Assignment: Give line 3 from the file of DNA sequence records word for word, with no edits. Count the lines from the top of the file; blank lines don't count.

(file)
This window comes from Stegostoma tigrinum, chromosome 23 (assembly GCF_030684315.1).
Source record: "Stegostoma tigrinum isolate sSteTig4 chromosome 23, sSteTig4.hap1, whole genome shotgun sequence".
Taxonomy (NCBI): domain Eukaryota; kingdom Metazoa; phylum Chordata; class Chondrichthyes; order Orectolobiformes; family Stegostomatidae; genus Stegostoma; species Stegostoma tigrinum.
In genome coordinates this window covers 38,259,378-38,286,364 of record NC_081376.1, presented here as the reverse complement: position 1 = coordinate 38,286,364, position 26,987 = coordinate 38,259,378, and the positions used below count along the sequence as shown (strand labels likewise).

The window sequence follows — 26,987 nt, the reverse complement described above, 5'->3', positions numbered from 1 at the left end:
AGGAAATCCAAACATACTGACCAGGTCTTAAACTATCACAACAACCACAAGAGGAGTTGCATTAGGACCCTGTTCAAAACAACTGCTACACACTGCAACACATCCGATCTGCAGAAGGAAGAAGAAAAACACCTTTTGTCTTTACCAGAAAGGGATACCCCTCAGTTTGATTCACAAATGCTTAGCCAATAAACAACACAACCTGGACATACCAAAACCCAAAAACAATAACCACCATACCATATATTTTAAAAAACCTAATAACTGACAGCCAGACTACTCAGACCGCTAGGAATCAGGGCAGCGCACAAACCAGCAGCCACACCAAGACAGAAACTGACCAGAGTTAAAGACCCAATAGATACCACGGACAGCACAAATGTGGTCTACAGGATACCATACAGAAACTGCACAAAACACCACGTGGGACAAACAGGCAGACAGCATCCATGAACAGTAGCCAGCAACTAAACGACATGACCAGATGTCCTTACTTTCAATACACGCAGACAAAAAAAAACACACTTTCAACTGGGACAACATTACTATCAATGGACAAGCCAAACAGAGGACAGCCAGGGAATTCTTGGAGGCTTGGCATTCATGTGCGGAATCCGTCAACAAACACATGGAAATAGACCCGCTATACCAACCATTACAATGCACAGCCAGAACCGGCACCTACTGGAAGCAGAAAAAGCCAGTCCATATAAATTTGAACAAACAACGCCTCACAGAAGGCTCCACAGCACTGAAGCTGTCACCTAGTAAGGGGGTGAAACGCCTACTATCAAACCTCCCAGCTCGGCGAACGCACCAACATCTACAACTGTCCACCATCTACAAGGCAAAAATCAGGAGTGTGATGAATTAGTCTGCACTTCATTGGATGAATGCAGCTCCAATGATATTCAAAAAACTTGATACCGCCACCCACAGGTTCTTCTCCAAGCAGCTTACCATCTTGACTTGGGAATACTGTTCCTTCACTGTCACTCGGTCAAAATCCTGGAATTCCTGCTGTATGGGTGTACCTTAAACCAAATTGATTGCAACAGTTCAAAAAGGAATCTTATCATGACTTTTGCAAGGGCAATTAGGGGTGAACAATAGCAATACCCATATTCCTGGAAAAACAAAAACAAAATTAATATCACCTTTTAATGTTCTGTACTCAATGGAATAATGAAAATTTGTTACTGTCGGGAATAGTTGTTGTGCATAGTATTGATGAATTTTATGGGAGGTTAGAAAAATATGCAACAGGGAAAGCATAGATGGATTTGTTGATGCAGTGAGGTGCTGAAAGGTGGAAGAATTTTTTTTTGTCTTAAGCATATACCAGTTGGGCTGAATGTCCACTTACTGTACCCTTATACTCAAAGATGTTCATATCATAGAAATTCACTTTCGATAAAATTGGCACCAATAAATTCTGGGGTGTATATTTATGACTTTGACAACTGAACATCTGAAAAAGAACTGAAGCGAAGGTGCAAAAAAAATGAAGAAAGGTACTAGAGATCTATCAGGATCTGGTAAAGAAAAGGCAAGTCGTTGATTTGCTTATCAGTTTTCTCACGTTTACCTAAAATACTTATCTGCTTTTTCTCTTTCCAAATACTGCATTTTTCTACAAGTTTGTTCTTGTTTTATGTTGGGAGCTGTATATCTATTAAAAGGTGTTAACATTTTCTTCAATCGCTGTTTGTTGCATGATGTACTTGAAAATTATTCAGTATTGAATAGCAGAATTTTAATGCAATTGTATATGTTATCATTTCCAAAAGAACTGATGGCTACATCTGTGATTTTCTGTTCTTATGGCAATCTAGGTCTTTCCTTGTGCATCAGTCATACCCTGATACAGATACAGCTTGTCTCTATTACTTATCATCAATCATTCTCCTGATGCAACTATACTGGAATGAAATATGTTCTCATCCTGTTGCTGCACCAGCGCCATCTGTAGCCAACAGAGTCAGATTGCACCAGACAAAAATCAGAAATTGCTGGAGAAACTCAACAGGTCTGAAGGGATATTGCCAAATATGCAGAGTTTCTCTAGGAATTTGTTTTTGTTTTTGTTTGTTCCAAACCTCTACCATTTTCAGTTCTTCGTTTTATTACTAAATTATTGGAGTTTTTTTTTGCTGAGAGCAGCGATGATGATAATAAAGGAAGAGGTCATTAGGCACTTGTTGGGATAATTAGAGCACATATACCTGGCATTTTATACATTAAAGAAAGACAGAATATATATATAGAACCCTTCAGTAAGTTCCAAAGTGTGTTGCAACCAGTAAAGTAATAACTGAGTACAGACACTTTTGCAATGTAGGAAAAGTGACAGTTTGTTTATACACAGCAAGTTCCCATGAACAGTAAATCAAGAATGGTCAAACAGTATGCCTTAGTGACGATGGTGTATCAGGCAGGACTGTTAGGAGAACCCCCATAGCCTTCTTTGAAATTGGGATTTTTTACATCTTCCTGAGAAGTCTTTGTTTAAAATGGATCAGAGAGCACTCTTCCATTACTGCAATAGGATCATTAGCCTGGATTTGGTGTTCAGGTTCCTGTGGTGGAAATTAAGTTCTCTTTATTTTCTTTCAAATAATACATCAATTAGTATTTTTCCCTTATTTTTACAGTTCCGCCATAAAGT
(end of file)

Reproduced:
Taxonomy (NCBI): domain Eukaryota; kingdom Metazoa; phylum Chordata; class Chondrichthyes; order Orectolobiformes; family Stegostomatidae; genus Stegostoma; species Stegostoma tigrinum.